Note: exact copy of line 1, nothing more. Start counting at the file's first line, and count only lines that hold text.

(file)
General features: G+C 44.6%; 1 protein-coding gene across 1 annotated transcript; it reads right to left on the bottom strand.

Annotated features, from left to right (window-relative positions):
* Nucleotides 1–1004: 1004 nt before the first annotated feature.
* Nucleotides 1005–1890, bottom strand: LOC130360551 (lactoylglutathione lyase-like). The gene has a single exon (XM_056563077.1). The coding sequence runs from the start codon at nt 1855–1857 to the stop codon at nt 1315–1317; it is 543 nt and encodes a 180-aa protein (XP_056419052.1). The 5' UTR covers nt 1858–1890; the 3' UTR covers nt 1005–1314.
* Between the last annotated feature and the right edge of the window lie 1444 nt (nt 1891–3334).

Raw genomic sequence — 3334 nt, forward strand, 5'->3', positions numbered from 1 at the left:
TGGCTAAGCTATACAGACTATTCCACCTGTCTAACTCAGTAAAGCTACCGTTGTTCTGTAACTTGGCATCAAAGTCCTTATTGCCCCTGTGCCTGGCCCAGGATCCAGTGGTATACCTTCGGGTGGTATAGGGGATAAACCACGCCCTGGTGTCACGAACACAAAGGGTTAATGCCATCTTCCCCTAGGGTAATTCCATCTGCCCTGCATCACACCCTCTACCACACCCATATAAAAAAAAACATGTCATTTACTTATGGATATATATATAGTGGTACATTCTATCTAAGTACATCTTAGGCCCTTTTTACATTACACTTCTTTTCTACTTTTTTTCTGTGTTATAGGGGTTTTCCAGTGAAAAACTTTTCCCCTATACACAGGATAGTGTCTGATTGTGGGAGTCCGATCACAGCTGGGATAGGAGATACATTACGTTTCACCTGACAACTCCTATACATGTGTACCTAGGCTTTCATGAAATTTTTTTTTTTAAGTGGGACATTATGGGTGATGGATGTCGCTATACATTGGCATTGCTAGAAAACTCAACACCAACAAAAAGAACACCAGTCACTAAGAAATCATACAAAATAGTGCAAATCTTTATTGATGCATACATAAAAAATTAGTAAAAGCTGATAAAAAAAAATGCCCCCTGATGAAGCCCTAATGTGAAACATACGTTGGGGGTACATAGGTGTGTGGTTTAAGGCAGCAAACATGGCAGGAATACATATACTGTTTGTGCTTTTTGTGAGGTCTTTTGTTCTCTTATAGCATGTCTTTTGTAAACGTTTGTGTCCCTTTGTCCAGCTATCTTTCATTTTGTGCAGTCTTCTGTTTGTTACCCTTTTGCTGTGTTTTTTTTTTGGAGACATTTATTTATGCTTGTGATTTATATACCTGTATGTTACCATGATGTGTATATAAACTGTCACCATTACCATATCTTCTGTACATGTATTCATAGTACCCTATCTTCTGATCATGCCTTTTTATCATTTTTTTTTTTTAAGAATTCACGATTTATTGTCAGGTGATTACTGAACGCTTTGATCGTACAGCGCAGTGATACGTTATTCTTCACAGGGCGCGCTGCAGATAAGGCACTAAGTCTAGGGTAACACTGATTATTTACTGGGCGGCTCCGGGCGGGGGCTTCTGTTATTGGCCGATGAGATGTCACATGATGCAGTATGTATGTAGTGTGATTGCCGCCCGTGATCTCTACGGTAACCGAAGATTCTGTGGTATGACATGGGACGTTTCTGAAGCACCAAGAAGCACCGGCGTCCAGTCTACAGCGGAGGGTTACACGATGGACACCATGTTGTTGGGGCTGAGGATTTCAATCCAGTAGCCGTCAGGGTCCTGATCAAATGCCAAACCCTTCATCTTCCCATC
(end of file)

General features: G+C 44.6%; 1 protein-coding gene across 1 annotated transcript; it reads right to left on the bottom strand.